Helping Colorado Libraries Rebuild

Most (if not all) of you know about the recent devastating floods in Colorado. If you’re looking for a way to help out, sending a few dollars toward affected libraries is a great way to help vital community organizations rebuild so they can continue to provide information during a time when community members need resources on rebuilding (and recreational material when they need a break from recovery efforts). As an added bonus, donating directly to the library means more of your money is going to meet those needs, rather than being filtered through a third-party organization that may take out a portion of your donation to cover their overhead.

These posts are probably starting to look familiar (I’ve written posts raising money for libraries after other disasters in the past), but this one hits especially close to home since, well, Boulder is my hometown. I was devastated to see the flooding in the town I love and the damage to so many places I care about, and this is a great way to give back to an amazing community that is home to so many wonderful people.

I’m working on compiling a list of libraries that have been impacted by the floods and could use help rebuilding. So far, the list is small, but if you know of a library that has been flooded and is accepting donations, please let me know in the comments so I can add it to the list! To everyone else, please donate what you can to the libraries on the list below. Every dollar helps!!

Boulder Public Library, Reynolds Branch: This branch of my hometown library is closed until November due to flood damage. Katherine, one of the friendly folks on their reference staff, said that donations can be sent through the Boulder Library Foundation site (this branch is actually the closest branch to the neighborhood I grew up in, so by helping them out you’re doing a favor for me and for my old neighbors as well as the library!)

Lyons Public Library: I emailed them earlier today as well, but given the extent of devastation here I’m not placing any expectation on when they will be able to respond. You can fill out their donation form using this link to donate to the Friends of the Library.  (Note: I put a link for an online donation page earlier, and looked more closely later and found it was for an Illinois library. I’m sure they still appreciate the donations, although they aren’t anywhere near the flooded area!)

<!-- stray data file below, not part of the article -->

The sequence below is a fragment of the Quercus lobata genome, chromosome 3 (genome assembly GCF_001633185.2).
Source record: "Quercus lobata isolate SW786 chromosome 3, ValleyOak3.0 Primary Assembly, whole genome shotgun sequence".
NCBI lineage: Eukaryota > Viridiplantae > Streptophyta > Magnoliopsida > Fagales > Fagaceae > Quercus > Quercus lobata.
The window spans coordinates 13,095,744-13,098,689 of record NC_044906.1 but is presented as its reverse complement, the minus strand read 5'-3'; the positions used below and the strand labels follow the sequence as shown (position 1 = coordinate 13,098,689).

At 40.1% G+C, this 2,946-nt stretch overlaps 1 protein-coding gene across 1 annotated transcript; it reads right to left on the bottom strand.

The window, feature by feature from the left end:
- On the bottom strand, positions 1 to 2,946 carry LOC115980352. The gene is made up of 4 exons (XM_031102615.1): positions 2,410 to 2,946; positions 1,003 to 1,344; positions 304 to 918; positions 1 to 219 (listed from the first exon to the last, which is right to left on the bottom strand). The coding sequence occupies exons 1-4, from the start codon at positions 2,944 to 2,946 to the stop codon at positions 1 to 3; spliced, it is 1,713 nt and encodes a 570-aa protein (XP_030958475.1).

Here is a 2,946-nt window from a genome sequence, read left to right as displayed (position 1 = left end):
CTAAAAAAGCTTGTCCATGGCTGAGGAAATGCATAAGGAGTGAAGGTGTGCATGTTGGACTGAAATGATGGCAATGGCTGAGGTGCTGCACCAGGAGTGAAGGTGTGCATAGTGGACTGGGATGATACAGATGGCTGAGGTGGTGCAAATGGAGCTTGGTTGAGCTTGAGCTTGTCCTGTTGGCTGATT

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Interview for Library Juice Academy

Are you interested in learning more about the courses I mentioned in my last post? Rory Litwin interviewed me about them, and I got to talk a bit about what I’ll be covering and why I’m excited to teach! The full text of the interview is available here

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So Who is This “Julia” Person Anyway?

I mentioned a while back that I’ll be teaching two courses for Library Juice Academy soon. I wanted to write an introductory essay for my students, particularly since it’s an asynchronous course, and I thought I would put it online for my newer readers who maybe don’t know much about me. To my students: I am absolutely thrilled beyond words to get to work with you, and I’m looking forward to a great class! Continue reading